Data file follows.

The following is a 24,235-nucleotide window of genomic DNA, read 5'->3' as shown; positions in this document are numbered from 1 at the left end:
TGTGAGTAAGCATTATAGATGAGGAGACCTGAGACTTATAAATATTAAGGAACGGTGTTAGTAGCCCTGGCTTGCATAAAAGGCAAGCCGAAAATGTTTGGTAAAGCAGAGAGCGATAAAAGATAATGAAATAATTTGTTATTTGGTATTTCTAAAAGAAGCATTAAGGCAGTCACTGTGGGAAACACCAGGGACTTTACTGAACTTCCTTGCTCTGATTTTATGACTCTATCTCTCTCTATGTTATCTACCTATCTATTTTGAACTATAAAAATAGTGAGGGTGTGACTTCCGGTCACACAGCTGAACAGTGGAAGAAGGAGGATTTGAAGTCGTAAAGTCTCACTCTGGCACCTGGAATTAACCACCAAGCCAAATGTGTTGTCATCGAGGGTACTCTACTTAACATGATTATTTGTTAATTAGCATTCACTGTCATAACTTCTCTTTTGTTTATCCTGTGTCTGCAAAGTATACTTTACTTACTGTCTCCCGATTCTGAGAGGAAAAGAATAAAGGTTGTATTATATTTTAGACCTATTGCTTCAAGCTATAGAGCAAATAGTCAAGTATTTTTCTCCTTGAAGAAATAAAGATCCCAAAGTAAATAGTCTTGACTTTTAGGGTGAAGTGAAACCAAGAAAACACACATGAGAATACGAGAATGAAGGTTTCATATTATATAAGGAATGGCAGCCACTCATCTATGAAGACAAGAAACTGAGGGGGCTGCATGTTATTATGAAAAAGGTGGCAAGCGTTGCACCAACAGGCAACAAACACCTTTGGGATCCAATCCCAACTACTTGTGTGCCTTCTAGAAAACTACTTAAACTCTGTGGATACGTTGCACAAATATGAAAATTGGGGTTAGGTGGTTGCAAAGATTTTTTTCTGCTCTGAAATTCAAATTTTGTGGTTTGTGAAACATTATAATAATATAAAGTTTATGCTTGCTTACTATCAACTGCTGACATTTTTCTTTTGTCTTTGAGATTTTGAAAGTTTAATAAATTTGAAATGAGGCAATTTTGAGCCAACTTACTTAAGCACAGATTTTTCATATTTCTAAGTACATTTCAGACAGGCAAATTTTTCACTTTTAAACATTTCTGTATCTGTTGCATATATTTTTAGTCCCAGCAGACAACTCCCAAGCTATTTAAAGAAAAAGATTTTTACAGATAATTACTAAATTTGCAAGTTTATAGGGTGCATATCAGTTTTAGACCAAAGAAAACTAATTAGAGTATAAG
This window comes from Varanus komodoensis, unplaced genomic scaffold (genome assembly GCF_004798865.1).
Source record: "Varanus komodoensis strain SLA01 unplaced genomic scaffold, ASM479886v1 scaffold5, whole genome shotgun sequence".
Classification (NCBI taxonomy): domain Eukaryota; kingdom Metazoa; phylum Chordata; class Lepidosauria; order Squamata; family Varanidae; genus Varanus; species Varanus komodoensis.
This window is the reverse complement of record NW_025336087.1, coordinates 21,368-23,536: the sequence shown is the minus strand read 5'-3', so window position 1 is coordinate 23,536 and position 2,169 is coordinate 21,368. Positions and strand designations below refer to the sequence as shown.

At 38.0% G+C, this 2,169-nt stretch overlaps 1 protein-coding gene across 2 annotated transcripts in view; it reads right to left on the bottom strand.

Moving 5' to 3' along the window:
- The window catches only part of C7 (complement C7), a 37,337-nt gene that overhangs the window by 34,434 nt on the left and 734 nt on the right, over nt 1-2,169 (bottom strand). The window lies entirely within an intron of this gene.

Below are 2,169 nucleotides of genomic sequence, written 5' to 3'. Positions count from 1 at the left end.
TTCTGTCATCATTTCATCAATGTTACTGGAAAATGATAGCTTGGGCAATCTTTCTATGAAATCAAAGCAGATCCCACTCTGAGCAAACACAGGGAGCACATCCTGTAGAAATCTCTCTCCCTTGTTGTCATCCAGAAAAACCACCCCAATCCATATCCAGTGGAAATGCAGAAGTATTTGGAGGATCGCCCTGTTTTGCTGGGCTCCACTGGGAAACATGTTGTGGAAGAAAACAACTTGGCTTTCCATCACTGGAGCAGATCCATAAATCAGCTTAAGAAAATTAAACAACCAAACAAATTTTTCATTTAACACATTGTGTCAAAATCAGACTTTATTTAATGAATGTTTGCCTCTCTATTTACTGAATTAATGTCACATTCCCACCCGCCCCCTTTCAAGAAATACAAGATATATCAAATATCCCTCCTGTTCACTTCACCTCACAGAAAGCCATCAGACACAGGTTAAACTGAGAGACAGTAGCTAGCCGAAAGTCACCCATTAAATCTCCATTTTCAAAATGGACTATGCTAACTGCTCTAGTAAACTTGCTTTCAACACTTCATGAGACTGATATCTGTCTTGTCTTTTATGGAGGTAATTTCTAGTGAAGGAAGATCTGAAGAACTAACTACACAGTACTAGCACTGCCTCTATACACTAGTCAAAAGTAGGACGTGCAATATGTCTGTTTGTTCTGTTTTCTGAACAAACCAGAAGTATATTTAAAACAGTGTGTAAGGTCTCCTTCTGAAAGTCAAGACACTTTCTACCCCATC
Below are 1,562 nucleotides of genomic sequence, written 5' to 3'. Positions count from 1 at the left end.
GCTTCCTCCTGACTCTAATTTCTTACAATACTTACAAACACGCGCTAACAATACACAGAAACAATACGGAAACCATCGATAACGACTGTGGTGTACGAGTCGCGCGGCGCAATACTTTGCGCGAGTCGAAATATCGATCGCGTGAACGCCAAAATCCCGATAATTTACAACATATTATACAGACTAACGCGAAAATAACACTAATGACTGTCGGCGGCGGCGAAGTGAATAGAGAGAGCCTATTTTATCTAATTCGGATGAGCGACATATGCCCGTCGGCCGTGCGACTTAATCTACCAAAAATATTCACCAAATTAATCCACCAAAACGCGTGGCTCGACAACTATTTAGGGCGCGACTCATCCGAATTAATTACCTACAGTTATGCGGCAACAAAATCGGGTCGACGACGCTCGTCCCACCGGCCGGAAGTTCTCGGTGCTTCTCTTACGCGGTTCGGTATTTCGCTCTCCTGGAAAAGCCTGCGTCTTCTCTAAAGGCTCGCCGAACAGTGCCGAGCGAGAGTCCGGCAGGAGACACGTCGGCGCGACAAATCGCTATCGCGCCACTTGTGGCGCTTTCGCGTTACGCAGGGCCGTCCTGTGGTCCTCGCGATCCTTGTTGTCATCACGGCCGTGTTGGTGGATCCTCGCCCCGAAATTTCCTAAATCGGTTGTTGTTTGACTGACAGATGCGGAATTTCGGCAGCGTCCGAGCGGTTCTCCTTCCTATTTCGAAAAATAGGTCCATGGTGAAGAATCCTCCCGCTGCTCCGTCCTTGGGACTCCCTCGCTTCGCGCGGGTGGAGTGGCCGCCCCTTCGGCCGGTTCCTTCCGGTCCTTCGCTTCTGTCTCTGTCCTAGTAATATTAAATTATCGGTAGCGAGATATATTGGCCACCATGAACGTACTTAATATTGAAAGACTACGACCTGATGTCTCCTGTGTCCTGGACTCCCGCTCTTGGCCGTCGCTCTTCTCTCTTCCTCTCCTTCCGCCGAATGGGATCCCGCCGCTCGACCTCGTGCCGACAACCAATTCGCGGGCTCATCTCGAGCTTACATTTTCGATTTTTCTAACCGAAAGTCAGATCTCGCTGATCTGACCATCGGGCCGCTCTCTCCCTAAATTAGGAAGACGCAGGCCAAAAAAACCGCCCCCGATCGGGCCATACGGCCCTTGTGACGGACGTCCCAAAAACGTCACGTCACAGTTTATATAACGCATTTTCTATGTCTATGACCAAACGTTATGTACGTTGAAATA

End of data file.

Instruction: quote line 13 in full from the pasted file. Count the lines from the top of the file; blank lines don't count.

GCTTCCTCCTGACTCTAATTTCTTACAATACTTACAAACACGCGCTAACAATACACAGAAACAATACGGAAACCATCGATAACGACTGTGGTGTACGAGTCGCGCGGCGCAATACTTTGCGCGAGTCGAAATATCGATCGCGTGAACGCCAAAATCCCGATAATTTACAACATATTATACAGACTAACGCGAAAATAACACTAATGACTGTCGGCGGCGGCGAAGTGAATAGAGAGAGCCTATTTTATCTAATTCGGATGAGCGACATATGCCCGTCGGCCGTGCGACTTAATCTACCAAAAATATTCACCAAATTAATCCACCAAAACGCGTGGCTCGACAACTATTTAGGGCGCGACTCATCCGAATTAATTACCTACAGTTATGCGGCAACAAAATCGGGTCGACGACGCTCGTCCCACCGGCCGGAAGTTCTCGGTGCTTCTCTTACGCGGTTCGGTATTTCGCTCTCCTGGAAAAGCCTGCGTCTTCTCTAAAGGCTCGCCGAACAGTGCCGAGCGAGAGTCCGGCAGGAGACACGTCGGCGCGACAAATCGCTATCGCGCCACTTGTGGCGCTTTCGCGTTACGCAGGGCCGTCCTGTGGTCCTCGCGATCCTTGTTGTCATCACGGCCGTGTTGGTGGATCCTCGCCCCGAAATTTCCTAAATCGGTTGTTGTTTGACTGACAGATGCGGAATTTCGGCAGCGTCCGAGCGGTTCTCCTTCCTATTTCGAAAAATAGGTCCATGGTGAAGAATCCTCCCGCTGCTCCGTCCTTGGGACTCCCTCGCTTCGCGCGGGTGGAGTGGCCGCCCCTTCGGCCGGTTCCTTCCGGTCCTTCGCTTCTGTCTCTGTCCTAGTAATATTAAATTATCGGTAGCGAGATATATTGGCCACCATGAACGTACTTAATATTGAAAGACTACGACCTGATGTCTCCTGTGTCCTGGACTCCCGCTCTTGGCCGTCGCTCTTCTCTCTTCCTCTCCTTCCGCCGAATGGGATCCCGCCGCTCGACCTCGTGCCGACAACCAATTCGCGGGCTCATCTCGAGCTTACATTTTCGATTTTTCTAACCGAAAGTCAGATCTCGCTGATCTGACCATCGGGCCGCTCTCTCCCTAAATTAGGAAGACGCAGGCCAAAAAAACCGCCCCCGATCGGGCCATACGGCCCTTGTGACGGACGTCCCAAAAACGTCACGTCACAGTTTATATAACGCATTTTCTATGTCTATGACCAAACGTTATGTACGTTGAAATA